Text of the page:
Linaro works in upstream open source projects, ensuring that the Arm architecture and embedded platforms are well supported. Along the way, the Arm community is learning how to be more open and collaborative, both within the open source community and between ourselves. It’s a very interesting, worthy of a future blog entry; watching Arm and its partners adapting themselves to align with an open source based platform world.
The difficulty with upstream working is the lag between upstream work, upstream stable releases and inclusion in distributions and, therefore, products.This is particularly critical for code bases with long development cycles. GCC, for example, makes one major release per year, in spring, with several bug fixing updates. That is, new features come out once a year and, any code donated before the end of 2010 will come out in the 4.6.0 branch made around April 2011. Worse still, the 4.6 branch will not be used by distributions until it is considered to be stable. This will be 4.6.1 and will not be used by distributions until Autumn 2011. In other words, any code donated into GCC before end of 2010 will not be used by a distribution until Autumn 2011. Of course, other code bases have different release cadences. The Linux kernel is creating new point releases roughly every couple of months.
When Linaro started, I thought that distributions would want the six monthly ‘baseline’ release. That is, a set of built and co-tested binaries produced at the end of each 6 monthly development cycle. This turns out (mostly) not to be true. What they are much more interested in are Linaro’s consolidation trees. These are code trees based on a project’s current stable release but with additional features that have been fed upstream. An example would be GCC 4.5 plus upstream patches giving better Armv7A Thumb-2 code performance. The baseline releases are still important; they are used to underpin the development in the next cycle and they are starting to be used by Linaro’s members as they develop new platforms.
One danger of consolidation trees though, is that they might hold patches that will never go upstream. This is why the ‘rule’ in Linaro is that a patch must be accepted upstream before it can go in a consolidation tree. Although, quite what accepted means varies by code base and engineering practice. It is also worth noting that, in the process of being merged upstream, patches may get reworked.This creates some engineering drag, in that consolidation trees need engineering effort in order to maintain and test them. This stability and support is as important as the distributions are, effectively, treating Linaro consolidation trees as they would upstream open source projects.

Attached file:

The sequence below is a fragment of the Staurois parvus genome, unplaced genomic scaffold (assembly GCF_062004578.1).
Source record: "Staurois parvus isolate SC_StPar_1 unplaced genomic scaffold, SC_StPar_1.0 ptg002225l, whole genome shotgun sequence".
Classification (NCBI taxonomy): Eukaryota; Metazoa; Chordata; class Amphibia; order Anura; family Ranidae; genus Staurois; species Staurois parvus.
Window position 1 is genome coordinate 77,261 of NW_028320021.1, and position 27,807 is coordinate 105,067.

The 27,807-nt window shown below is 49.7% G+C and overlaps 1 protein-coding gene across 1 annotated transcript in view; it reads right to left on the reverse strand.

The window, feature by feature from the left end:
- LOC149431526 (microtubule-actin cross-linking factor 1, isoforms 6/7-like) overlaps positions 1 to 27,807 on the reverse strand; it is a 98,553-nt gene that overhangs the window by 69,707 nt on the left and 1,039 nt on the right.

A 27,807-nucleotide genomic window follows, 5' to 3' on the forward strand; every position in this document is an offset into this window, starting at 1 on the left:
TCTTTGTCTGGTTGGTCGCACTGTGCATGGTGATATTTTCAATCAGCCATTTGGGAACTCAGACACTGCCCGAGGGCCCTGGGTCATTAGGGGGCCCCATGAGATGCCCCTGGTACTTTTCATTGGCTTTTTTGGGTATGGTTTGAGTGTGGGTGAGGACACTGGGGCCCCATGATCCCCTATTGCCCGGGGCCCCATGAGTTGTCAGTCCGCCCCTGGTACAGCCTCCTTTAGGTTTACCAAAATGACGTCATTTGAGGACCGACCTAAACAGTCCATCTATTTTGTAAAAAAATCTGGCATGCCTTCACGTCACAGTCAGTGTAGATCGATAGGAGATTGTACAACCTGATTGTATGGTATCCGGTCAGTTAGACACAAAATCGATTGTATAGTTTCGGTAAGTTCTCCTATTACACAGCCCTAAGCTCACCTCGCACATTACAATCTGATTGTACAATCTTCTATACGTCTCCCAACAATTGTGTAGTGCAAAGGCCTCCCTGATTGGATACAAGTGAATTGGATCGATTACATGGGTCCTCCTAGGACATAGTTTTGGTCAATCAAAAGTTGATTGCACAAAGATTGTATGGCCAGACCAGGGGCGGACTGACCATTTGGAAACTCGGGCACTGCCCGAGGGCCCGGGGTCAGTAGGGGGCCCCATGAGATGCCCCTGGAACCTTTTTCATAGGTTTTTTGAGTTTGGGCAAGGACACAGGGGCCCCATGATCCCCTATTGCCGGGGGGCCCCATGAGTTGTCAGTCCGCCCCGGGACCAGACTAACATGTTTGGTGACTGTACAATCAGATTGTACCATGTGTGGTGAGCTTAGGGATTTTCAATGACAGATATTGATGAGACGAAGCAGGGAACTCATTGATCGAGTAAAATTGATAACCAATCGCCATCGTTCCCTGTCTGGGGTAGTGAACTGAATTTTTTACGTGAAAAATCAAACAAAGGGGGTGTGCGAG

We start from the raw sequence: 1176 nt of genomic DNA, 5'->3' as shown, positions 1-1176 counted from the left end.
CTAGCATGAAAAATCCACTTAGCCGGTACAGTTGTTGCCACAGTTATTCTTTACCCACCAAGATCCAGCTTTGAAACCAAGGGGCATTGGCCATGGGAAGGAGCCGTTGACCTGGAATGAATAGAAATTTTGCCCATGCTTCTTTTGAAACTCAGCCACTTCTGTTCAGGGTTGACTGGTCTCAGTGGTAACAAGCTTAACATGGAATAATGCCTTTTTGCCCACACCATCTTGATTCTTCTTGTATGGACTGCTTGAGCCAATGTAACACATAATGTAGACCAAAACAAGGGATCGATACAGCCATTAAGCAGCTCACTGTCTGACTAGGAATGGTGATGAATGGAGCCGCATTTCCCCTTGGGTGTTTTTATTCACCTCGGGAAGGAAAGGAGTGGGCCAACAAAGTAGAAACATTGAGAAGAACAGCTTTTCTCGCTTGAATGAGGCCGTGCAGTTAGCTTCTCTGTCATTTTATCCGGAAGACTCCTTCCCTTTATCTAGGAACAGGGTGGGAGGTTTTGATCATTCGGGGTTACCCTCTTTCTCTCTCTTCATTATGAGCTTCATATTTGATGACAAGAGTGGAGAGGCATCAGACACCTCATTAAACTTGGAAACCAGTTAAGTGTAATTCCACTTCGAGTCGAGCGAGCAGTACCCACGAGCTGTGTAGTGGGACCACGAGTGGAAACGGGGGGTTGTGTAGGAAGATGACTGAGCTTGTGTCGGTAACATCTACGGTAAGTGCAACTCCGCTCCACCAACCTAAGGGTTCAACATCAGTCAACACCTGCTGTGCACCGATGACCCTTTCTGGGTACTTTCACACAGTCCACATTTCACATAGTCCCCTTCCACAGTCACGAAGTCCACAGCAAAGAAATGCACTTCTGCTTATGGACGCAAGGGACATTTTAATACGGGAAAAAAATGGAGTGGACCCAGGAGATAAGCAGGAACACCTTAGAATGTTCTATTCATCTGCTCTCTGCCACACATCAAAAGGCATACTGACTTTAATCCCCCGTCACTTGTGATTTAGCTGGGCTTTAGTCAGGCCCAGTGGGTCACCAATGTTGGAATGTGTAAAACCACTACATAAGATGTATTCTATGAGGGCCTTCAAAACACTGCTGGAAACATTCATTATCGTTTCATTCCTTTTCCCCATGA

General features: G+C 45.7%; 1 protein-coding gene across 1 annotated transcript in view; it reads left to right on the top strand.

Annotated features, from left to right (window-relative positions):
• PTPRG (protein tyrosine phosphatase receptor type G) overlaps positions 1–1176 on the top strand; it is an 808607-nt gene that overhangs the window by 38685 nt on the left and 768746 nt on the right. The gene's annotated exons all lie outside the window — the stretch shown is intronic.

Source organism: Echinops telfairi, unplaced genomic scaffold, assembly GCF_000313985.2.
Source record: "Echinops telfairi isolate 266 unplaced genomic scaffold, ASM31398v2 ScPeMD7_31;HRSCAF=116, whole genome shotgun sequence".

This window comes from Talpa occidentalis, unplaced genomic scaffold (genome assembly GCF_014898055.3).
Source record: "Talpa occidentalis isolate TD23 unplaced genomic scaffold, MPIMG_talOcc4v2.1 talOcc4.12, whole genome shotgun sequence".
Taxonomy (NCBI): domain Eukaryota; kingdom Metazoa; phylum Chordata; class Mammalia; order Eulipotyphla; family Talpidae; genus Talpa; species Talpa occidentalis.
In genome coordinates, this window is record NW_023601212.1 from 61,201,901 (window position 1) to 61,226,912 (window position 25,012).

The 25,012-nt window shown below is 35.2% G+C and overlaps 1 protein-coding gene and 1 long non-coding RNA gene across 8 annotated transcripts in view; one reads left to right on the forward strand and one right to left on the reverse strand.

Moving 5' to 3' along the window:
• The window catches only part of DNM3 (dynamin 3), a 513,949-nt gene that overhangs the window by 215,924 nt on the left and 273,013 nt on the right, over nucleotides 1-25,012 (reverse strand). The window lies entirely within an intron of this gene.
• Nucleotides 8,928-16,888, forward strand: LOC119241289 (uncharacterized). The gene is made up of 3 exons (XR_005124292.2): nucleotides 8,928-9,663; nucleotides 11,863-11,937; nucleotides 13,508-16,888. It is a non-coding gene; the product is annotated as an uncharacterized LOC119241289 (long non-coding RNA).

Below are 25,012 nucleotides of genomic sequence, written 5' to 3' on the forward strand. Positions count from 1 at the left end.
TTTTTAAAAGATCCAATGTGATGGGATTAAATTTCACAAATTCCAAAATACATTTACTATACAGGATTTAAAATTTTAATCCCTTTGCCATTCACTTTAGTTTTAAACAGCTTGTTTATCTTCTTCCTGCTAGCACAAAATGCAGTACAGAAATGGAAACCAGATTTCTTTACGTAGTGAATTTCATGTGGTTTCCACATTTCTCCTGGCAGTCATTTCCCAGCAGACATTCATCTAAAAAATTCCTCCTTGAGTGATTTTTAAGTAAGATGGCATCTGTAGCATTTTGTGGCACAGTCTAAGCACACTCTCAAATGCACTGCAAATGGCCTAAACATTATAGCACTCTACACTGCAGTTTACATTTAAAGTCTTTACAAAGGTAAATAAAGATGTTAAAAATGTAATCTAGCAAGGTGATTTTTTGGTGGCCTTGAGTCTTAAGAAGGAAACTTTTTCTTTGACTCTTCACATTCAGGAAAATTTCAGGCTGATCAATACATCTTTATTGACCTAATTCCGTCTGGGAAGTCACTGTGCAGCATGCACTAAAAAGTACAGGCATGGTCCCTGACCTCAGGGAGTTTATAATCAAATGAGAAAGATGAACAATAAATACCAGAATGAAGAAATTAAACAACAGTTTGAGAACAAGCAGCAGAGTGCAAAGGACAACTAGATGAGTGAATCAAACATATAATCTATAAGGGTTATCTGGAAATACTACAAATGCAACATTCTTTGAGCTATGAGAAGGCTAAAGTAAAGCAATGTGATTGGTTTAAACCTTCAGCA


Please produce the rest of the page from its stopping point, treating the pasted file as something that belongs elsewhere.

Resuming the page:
One trend I have noticed over the last 12 months, is that Linux distributions, particularly those from an embedded heritage, are trying to move to the latest stable version of upstream projects. In particular, the core toolchains and the Linux kernel. This aligns well with Linaro’s approach, and also makes consolidation trees easier to provide. The amount of engineering effort needed to maintain a consolidation tree three releases behind the leading edge of an open source project is much greater than maintaining one that is only one release behind. As an example, maintaining a 2.6.35 consolidation tree is relatively light engineering effort, whereas maintaining a 2.6.32 based consolidation tree would be much harder.
Why do distributions not want to take binaries? I think that this is about timing and build systems. Timing wise, it is much easier to align with a monthly release than with a six monthly release. Distributions started taking Linaro’s toolchain output in the middle of this cycle (and will take the next release in the middle of the next cycle). Waiting until the end of this cycle would have delayed adoption by 3 to 6 months.
There are many build systems being used in Linux today, to name but a few; the Linux Foundation supports Open Build System (OBS), OpenEmbedded, Gentoo, Red Hat packaging system (RPM), Debian and Ubuntu’s Launchpad. Whilst they are all different, they have similar aims. They allow the inclusion of upstream stable releases to be imported into the build system and be modified by patch sets. This allows distributions to track the upstream projects, whilst maintaining a high degree of control over bug fixes and features. They often incorporate bug and work tracking systems as well as validation features. Each distribution is, therefore, deeply wedded to its build system, relying upon it to make on time, feature rich product releases.
Even if all of the world’s Linux distributions used the same build system, there would still be the complexity of choice, as each distribution chooses the technologies on which to base their release,which versions of the upstream projects and the build options used to build the release. All of this mitigates against distributions taking binary outputs from Linaro and leads them, instead, to treat Linaro as an upstream project, taking Linaro’s consolidation trees where this enhances their products.
In summary, the interaction between Linaro and the various distributions happens via upstream open source projects and the consolidation trees that it creates and maintains.